I have to say that I am starting to get a bit frustrated with the book. For the most part, I like what I read, but I feel that there is so little forward momentum happening thus far with each issue seemingly focusing on an origin.

    • Yeah – and just when we were getting over our origin-fever from the launch of the New 52. I find it frustrating too, but there is something appealing about having the entire superhero population of Earth-2 covered in this one comic book. After this origin-heavy arc, it has the potential to tell those kinds of big Justice-League-scale stories without having to tie like a dozen other books in to it. It can be a whole world in itself – and that’s appealing.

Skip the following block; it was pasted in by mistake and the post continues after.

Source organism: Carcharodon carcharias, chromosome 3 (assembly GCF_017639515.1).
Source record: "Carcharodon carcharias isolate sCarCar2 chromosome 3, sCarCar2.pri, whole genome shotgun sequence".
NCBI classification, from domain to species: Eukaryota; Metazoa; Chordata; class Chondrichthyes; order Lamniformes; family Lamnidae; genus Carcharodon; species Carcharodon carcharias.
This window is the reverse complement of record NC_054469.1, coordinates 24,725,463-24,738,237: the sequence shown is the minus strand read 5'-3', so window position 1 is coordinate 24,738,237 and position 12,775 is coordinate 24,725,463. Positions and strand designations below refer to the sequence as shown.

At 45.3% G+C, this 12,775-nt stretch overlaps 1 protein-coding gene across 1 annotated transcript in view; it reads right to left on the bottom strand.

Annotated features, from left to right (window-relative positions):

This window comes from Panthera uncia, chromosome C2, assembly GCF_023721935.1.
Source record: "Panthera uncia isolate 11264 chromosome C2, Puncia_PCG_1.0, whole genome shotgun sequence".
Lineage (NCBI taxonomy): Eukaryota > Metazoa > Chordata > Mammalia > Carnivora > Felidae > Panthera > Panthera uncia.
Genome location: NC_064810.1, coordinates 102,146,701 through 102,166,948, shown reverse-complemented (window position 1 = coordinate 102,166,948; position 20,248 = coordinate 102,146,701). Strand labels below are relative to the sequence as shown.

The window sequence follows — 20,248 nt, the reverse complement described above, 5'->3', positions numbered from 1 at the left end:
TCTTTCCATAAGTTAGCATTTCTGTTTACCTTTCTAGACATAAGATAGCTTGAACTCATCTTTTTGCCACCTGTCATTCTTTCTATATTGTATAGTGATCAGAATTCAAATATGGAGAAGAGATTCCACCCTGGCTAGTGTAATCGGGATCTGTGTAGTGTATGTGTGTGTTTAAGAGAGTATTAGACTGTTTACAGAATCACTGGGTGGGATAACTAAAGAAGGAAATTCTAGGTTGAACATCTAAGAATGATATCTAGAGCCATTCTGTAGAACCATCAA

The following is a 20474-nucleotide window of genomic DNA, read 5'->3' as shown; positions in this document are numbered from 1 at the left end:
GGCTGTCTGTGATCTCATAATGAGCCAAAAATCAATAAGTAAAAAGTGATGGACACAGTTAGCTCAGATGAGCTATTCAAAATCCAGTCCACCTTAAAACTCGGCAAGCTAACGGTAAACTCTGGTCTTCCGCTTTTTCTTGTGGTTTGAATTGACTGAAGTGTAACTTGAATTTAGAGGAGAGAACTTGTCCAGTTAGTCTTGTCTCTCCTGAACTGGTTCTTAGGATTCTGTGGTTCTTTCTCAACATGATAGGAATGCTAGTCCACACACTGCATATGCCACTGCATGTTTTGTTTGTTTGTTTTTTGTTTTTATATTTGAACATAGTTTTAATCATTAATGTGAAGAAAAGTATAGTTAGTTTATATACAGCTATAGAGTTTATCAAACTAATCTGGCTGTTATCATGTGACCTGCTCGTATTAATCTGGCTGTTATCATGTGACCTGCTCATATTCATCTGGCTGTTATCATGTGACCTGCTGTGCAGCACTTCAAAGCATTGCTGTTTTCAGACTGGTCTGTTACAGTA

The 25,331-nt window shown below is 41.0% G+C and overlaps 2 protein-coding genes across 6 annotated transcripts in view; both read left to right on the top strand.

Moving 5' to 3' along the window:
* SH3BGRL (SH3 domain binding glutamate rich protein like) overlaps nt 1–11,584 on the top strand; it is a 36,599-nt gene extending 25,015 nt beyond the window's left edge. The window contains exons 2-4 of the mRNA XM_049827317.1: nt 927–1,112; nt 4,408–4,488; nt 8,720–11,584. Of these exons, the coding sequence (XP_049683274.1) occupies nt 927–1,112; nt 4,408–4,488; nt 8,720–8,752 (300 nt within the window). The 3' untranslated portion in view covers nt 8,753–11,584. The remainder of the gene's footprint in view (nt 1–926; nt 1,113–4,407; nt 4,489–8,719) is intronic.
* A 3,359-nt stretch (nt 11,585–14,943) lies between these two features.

• I agree. That is the potential I see in it too, which is partially why I want to stick with it and partially why I kinda want to wait for the trade.

  9. Haven’t read issues #2 or #3 yet, but Al Pratt (the Golden Age Atom) was in issue #1. He was shown to be a soldier in the U.S. military (his height doesn’t seem to have changed, he’s still short, like the Pre-New 52 Al Pratt was). Some people are complaining that Alan’s boyfriend died here and they were expecting to see more of him because of all the hype that this Alan Scott is gay, but the hype was generated more by the media (bleedingcool, newsarama, etc.) than DC itself.

    • Sure, the media made a big deal about it, but DC also made a point of drawing attention to their “announcement.” Ultimately, I don’t think it’s the amount of hype that makes the reveal disappointing, but the fact that his being gay ultimately doesn’t matter. He could have been about to give that ring to anyone, and while it’s cool that DC could treat hetero- and homosexual relationships interchangeably, I can’t help but see it as a ploy to have the media build hype over what amounts to a MacGuffin.